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White Dwarf Stars May Be Best Chance for Discovering Extra-terrestrial Life

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A new study titled, "Detecting Bio-Markers In Habitable-Zone Earths Transiting White Dwarfs", published by the Royal Astronomical Society, has concluded that dying White Dwarf systems could host planets with life and they might be able to detect it within the next decade.

When a star dies, it ejects its outer layers, leaving behind a hot core called a white dwarf, which is typically about the size of Earth. It slowly cools and fades over time, but it can retain heat long enough to warm a nearby world for billions of years.

White dwarfs help in the search for extra-terrestrial life by first finding the planets that exist in the habitable zone of white dwarfs.  This can be achieved by observing lights from a star and checking to see if it dims at regular intervals – a phenomenon that suggests the starlight is being blocked by an orbiting planet.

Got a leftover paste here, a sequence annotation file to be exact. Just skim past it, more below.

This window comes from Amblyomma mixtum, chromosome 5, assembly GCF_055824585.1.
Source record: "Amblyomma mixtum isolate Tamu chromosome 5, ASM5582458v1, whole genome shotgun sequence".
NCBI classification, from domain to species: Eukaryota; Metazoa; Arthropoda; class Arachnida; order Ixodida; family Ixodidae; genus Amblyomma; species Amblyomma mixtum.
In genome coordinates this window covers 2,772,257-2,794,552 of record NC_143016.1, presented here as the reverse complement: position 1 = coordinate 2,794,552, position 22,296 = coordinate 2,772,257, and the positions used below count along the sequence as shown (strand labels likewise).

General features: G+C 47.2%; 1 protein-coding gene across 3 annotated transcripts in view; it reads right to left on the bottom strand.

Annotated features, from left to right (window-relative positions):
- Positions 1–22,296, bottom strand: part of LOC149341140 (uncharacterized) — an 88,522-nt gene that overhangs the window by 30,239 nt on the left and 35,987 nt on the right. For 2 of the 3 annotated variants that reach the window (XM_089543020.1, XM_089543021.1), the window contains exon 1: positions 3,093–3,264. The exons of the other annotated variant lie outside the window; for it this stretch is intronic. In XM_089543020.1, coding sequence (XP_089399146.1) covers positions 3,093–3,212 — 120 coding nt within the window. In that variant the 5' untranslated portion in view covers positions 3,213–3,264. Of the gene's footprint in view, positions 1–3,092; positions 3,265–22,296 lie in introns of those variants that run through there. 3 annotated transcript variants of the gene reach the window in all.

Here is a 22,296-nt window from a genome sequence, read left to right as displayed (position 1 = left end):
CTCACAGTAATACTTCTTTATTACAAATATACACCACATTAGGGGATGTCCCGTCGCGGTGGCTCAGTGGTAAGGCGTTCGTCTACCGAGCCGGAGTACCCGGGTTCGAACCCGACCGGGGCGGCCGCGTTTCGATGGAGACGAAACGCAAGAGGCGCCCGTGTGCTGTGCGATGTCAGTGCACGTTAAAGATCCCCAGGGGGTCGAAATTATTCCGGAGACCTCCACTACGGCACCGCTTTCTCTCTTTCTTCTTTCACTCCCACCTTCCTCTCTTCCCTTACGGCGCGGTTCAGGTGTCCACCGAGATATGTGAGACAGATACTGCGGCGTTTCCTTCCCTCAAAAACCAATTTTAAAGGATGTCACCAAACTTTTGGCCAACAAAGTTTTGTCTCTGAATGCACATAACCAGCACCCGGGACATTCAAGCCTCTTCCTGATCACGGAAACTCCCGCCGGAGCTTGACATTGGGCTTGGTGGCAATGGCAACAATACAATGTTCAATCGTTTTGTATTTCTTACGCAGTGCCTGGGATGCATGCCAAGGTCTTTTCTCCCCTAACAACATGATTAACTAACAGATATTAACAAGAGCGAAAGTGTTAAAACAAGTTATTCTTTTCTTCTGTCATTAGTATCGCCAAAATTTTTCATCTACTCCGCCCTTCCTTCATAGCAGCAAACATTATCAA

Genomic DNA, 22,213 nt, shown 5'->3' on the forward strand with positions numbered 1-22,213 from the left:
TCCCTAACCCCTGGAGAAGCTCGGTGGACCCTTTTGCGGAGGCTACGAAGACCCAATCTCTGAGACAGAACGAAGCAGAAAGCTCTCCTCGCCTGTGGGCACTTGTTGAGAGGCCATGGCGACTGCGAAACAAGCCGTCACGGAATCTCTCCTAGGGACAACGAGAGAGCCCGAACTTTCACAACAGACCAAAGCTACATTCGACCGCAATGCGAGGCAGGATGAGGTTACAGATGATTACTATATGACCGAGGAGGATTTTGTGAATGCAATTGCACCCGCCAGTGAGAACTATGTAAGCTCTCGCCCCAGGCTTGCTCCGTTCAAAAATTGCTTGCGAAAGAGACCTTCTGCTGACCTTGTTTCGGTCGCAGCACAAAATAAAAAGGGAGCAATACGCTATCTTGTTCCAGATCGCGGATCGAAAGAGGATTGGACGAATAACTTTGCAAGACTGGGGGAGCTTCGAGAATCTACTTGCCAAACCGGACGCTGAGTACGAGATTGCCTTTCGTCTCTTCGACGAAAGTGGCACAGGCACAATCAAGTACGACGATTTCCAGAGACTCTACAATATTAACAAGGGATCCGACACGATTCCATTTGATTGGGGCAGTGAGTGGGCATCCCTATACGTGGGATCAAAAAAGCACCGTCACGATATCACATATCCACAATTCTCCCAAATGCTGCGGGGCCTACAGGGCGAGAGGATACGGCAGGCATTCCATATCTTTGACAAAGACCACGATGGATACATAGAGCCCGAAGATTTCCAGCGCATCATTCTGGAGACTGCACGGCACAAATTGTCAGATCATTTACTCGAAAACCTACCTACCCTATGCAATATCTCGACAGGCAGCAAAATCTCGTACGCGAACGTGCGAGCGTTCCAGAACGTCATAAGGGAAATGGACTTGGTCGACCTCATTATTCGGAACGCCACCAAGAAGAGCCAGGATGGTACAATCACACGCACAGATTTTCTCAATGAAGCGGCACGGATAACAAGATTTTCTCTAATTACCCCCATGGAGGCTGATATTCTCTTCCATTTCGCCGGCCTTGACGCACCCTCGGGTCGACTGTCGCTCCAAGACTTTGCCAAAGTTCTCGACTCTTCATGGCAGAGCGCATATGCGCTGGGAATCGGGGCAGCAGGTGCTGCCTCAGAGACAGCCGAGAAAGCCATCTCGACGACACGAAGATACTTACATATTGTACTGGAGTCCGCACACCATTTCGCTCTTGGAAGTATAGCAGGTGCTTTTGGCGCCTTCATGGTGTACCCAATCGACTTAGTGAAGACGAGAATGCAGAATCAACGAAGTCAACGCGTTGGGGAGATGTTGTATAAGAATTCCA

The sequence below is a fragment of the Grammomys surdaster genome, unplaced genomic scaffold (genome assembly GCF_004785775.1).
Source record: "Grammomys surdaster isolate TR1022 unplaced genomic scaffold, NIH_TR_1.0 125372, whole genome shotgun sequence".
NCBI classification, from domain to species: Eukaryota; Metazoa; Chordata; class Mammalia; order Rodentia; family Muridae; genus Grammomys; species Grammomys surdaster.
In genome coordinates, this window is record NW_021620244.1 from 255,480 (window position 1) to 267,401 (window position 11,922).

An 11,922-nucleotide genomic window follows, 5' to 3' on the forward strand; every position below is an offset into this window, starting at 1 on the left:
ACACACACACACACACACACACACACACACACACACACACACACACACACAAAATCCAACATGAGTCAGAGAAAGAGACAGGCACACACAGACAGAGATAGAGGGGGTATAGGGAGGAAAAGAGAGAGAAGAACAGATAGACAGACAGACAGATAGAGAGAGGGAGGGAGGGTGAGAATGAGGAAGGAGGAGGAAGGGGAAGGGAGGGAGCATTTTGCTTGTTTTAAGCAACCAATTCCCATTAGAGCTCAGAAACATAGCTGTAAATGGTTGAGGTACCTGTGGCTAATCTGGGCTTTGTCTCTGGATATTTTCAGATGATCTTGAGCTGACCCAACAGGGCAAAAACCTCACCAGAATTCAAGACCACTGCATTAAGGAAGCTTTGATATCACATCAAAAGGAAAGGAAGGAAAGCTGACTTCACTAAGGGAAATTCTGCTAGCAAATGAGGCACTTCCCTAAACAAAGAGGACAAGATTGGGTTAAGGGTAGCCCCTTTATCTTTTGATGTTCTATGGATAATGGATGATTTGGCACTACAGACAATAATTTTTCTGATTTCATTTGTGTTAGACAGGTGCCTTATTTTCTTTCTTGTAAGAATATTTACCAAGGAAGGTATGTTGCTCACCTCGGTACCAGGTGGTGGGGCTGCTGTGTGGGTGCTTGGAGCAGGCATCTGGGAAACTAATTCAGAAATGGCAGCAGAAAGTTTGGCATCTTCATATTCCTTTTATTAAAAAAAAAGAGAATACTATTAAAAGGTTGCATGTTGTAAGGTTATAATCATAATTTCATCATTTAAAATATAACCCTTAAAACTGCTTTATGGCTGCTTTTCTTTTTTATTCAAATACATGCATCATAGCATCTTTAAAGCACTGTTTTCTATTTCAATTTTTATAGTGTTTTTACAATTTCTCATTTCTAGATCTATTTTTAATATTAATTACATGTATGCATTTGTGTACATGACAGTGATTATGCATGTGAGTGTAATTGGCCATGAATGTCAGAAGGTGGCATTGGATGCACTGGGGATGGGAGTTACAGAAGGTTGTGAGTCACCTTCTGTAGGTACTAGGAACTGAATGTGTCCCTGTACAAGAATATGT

Once a planet is discovered orbiting around a white dwarf, the next stage is to determine if it can sustain life. For tell-tale signs of life, astronomers are particularly interested in finding oxygen.  According to the study, oxygen could be detected in the atmosphere of a white dwarf's planet much more easily than for an Earth-like planet orbiting a Sun-like star.  They found that both oxygen and water vapor would be detectable with only a few hours of total observation time.

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Mary Madeline's picture

Well if they detected some water, plant trees for oxygen

Mary Madeline

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